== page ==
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(23-02-2009)

Ex-UK Cruising Booms

With Royal Caribbean, NCL, MSC and Celebrity all joining Cunard, P&O and Fred Olsen with new ships in the UK market, recent years have seen a huge increase not only in the number of ships but in the size of ships cruising from UK ports.
And there are more to come. From 179,000 ex-UK cruisers in 1998, this number has risen through 217,000 in 2001 to 316,000 in 2004, 403,000 in 2005 and up to 467,000 in 2007, and the 2008 final figures will be available soon. The sailing from home market is now two and two-thirds times its original size a decade ago and could possibly soon be triple that size. So lets have a look at how this happened.


Royal Caribbean

Royal Caribbean has been offering cruises from the UK for many years, but starting with the 138,000-ton 3,100-berth Navigator of the Seas in 2007, it decided to base its largest ships in Southampton. The Navigator was followed in 2008 by the 154,000-ton 3,600-berth Independence of the Seas, which arrived in Southampton on April 25. This ship alone was able to lift 60,000 passengers in a full summer season from Southampton last year, following her naming at that port as a new ship.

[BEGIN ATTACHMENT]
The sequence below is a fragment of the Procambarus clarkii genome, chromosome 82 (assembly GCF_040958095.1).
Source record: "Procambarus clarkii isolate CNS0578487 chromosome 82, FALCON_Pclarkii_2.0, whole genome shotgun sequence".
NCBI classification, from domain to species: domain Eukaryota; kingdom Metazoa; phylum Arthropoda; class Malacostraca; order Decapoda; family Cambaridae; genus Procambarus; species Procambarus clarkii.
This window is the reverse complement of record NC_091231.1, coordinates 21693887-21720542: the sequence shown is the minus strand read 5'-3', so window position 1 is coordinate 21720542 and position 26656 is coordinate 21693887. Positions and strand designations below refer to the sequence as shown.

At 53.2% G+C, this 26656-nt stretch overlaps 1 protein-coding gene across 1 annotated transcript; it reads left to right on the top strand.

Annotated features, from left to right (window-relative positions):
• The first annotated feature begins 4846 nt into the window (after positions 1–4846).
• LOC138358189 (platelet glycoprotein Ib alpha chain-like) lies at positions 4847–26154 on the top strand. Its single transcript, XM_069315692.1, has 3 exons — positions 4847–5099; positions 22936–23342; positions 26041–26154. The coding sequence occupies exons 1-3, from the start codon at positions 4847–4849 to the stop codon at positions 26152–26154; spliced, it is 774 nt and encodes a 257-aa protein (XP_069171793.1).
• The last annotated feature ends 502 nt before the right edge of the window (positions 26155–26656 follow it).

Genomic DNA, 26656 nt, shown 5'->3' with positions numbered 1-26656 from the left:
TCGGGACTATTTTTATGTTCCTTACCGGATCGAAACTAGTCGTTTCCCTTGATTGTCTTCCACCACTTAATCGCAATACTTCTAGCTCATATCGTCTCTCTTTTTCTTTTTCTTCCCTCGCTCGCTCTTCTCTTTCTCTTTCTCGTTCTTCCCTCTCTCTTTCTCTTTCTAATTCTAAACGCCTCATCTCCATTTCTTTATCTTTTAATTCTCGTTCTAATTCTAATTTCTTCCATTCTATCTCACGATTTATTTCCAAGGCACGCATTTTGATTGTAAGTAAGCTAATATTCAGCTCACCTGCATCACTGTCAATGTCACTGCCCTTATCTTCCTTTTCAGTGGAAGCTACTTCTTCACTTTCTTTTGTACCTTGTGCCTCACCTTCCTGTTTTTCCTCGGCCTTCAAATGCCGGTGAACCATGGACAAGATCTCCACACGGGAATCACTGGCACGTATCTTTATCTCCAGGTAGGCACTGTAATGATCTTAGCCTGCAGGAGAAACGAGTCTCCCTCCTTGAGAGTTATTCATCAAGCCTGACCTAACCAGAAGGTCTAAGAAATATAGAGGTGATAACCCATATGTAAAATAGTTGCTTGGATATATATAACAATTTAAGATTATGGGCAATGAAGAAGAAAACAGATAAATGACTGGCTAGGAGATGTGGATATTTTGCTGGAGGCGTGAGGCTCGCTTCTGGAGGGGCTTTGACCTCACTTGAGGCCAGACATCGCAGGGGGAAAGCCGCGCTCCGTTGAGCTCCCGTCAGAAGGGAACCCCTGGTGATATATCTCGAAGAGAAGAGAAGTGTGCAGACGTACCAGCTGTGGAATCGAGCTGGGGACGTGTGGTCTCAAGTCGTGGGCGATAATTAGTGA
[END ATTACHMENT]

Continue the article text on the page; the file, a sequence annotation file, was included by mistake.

To spread the Royal Caribbean word further it is apparently planned that the latest "world's largest," the 5,400-berth 200,000-ton Oasis of the Seas will call in Southampton on November 8, making the port host to the world's largest ship, each time from Royal Caribbean, two years in a row. If this happens, she is scheduled for a five-hour call but last year sister line's Celebrity Solstice was scheduled for Southampton and never called.

Royal Caribbean's presence in the UK goes back many years, to the first UK fly/cruises from Miami in the 1970s, and then in the early 1990s, with two of its original trio of cruise ships, the 23,000-ton 1,040-berth Song of Norway and 18,500-ton 728-berth Sun Viking, offering cruises from Harwich. The company's UK ties are also more extensive than at first glance. Chairman and CEO Richard Fain spent thirteen years in London working for one of Royal Caribbean's original shareholders, Gotaas-Larsen Shipping, before joining Royal Caribbean twenty years ago now.

And only last year one of Royal Caribbean's main shareholders, Sammy Ofer with a 16.5% share, donated £20 million to building a new wing at the National Maritime Museum in Greenwich and has also donated £3.3 million to rebuilding the clipper ship Cutty sark after her fire. Ofer's shipping empire also includes London-based Zodiac Maritime Agencies and Zim Integrated Shipping of Israel and around 90 of his vessels fly the British red ensign.